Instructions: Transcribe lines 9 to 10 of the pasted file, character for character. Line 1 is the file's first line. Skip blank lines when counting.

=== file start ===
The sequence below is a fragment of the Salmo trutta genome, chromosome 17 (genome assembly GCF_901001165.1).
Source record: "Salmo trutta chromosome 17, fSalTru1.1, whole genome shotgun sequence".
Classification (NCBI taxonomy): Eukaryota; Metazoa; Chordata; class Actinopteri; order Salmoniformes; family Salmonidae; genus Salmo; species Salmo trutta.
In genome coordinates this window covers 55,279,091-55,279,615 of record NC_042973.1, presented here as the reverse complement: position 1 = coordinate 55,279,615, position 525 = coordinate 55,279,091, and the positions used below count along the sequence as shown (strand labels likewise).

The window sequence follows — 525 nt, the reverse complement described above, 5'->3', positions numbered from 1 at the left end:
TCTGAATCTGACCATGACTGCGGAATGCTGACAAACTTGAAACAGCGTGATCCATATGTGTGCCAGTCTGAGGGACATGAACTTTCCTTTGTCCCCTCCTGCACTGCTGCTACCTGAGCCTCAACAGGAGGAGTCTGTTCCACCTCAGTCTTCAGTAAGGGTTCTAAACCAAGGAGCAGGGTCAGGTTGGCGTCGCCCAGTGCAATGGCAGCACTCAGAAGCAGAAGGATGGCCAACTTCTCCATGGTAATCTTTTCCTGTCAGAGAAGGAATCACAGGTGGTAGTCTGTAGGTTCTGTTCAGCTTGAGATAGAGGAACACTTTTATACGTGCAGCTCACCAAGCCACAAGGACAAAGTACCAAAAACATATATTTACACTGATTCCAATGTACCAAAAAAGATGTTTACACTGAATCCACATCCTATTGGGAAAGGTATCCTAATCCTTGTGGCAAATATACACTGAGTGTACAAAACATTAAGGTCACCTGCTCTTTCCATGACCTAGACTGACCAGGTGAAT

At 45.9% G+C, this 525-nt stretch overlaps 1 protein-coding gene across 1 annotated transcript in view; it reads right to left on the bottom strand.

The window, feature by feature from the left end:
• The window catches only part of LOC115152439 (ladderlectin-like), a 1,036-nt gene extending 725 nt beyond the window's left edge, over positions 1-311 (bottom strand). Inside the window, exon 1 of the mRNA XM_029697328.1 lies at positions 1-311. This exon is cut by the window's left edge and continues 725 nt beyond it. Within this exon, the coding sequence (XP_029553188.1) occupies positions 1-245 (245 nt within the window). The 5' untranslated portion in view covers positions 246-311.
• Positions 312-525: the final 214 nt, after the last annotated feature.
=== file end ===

• The window catches only part of LOC115152439 (ladderlectin-like), a 1,036-nt gene extending 725 nt beyond the window's left edge, over positions 1-311 (bottom strand). Inside the window, exon 1 of the mRNA XM_029697328.1 lies at positions 1-311. This exon is cut by the window's left edge and continues 725 nt beyond it. Within this exon, the coding sequence (XP_029553188.1) occupies positions 1-245 (245 nt within the window). The 5' untranslated portion in view covers positions 246-311.
• Positions 312-525: the final 214 nt, after the last annotated feature.